June 29: Mario Riquelme (University of Chile)

"Stochastic Particle Acceleration By Pressure Anisotropy-driven Plasma Instabilities"



May 25: Anna Tenerani (UCLA)

"Alfvén waves in the solar wind and the problem of constant-B field fluctuations: theory and predictions for the Parker Solar Probe"

One of the outstanding problems in astrophysics is the origin of stellar coronae, winds, and, more generally, the ubiquitous existence in the universe of hot million degree (or more) plasmas. The solar corona and wind provide an accessible environment to understand plasma heating and acceleration, and this is one of the main goals of the upcoming NASA mission Parker Solar Probe, which will arrive closer to the Sun (10 Rs) than any previous spacecraft.
Alfvén waves, which can easily propagate along magnetic field lines from the cooler photosphere to the hot corona and above, are thought to provide a possible mechanism to supply the energy required to heat and boost the solar wind, through turbulent dissipation and pressure. Large amplitude, turbulent Alfvénic fluctuations have indeed been observed in the fast streams of the solar wind for over fifty years. Our comprehension of their nonlinear evolution in the solar wind remains however elusive.
Perhaps one of the most surprising and yet unexplained (and often forgotten) property of such Alfvénic fluctuations is that the magnitude of the total magnetic field remains remarkably constant, even in correspondence of the largest amplitudes (δB/B~1). This means that Alfvenic fluctuations must have an intrinsic degree of coherence, emerging as a specific polarization, which is required to maintain a constant-B field.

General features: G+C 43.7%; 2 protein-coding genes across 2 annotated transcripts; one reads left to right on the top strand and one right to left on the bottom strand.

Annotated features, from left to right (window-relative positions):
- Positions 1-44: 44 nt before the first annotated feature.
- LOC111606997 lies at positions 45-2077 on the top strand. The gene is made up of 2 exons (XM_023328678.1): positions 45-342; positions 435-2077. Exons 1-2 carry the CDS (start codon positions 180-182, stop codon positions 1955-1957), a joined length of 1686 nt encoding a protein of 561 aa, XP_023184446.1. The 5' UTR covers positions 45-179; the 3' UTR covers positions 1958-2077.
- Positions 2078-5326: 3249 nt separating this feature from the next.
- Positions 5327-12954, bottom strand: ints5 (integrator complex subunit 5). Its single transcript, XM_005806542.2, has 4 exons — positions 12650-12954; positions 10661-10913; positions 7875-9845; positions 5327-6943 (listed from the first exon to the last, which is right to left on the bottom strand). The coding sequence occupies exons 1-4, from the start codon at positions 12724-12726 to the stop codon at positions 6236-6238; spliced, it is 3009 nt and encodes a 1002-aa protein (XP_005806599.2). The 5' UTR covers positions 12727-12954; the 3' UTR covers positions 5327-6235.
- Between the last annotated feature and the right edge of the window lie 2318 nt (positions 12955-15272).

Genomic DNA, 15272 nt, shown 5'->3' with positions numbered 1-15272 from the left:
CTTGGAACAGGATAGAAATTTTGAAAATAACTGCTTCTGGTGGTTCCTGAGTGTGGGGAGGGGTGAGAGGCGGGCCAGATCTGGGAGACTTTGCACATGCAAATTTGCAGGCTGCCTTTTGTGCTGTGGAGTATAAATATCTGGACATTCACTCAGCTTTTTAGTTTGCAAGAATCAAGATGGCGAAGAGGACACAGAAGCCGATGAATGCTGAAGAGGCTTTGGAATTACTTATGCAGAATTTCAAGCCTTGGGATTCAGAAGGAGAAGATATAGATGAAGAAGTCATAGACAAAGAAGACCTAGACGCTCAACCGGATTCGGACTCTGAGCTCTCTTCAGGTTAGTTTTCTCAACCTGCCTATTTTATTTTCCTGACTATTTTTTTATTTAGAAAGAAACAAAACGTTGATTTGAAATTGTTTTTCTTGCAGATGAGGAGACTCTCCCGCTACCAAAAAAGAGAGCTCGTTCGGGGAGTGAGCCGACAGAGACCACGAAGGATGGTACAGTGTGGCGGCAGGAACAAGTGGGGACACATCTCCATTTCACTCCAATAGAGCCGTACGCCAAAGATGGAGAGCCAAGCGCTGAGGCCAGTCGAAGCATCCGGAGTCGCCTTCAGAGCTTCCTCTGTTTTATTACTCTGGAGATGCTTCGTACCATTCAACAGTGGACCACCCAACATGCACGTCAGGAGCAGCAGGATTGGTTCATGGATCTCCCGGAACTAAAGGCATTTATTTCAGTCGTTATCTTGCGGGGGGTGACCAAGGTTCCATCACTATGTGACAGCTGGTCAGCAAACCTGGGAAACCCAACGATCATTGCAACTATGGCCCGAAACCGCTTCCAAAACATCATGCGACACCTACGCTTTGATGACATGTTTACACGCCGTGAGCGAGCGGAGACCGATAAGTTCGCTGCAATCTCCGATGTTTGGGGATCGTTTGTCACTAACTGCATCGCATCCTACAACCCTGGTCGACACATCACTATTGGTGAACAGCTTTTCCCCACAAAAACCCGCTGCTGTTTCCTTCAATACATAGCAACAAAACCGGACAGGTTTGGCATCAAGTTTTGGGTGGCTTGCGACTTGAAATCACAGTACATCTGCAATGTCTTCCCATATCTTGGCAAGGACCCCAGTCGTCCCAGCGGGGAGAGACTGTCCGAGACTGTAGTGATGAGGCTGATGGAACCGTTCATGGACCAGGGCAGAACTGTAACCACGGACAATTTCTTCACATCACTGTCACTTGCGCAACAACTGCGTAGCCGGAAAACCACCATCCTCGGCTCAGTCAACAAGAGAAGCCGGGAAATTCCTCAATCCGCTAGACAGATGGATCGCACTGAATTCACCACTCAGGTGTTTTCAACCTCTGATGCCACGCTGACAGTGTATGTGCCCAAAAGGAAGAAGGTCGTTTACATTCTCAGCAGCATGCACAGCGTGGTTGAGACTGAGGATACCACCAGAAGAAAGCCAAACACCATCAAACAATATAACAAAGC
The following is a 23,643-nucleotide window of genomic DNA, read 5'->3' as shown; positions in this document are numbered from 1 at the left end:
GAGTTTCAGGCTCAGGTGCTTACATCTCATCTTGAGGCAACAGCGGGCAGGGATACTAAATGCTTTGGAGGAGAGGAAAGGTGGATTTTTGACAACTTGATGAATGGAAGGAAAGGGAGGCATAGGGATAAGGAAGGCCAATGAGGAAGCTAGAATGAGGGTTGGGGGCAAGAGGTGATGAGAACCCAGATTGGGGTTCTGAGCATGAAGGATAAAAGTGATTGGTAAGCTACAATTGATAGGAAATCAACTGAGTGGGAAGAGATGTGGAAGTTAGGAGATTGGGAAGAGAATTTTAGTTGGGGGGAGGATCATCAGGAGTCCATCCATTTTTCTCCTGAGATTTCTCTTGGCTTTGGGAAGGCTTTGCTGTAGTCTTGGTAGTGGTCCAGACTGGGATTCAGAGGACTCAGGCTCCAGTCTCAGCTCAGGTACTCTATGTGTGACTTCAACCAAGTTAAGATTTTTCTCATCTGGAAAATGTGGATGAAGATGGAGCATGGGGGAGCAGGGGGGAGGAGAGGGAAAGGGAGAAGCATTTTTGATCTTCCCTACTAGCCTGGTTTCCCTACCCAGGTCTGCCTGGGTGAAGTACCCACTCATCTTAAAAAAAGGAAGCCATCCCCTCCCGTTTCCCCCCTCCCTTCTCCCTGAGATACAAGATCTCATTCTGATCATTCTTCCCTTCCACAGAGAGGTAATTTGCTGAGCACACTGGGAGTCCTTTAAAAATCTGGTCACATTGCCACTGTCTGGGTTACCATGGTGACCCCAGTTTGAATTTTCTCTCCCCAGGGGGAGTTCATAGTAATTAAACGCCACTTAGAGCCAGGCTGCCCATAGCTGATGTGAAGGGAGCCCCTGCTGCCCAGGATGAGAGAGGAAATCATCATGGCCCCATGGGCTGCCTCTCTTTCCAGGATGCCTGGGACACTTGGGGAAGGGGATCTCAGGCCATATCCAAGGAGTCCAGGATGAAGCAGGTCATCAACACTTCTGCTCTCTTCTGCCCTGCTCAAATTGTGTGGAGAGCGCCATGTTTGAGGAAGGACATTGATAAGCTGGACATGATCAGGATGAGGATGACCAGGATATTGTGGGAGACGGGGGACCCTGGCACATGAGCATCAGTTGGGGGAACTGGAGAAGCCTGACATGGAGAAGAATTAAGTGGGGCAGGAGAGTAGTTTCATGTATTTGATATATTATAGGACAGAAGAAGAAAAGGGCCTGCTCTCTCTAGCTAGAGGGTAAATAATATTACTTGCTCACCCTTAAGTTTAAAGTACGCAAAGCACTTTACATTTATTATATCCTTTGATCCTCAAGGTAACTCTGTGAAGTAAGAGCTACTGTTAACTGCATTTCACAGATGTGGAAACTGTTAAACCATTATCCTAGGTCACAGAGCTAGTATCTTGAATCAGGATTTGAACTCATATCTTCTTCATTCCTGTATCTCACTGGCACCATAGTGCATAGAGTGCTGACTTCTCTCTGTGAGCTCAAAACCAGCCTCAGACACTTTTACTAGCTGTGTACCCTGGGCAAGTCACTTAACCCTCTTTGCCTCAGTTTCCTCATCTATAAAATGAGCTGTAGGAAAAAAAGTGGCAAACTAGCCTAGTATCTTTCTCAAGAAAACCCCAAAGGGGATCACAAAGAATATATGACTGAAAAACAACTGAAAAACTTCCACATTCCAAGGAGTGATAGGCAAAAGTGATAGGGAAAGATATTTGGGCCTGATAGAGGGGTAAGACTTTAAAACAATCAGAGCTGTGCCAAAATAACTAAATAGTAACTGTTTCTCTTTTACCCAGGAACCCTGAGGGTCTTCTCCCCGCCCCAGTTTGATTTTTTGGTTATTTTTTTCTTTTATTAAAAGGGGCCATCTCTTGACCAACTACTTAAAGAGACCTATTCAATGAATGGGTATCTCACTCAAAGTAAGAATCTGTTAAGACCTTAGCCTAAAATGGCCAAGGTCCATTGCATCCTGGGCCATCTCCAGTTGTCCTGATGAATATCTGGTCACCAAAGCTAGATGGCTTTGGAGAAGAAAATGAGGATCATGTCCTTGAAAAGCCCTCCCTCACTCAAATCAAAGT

In this talk we focus on the problem of the existence and dynamical accessibility of constant-B nonlinear states in collisionless plasmas. We investigate the stability properties of Alfvénic fluctuations to both parametric decay and (dispersion-less) firehose instability, and we show that broadband, constant-B nonlinear states are a basin of attraction of the firehose instability. We discuss possible implications for Parker Solar Probe.


April 20: Alexander Tchekhovskoy (Northwestern University)

"When Pulsars Get Hungry: putting new spin on magnetospheric accretion"



April 13: Adithan Kathirgamaraju (Purdue University)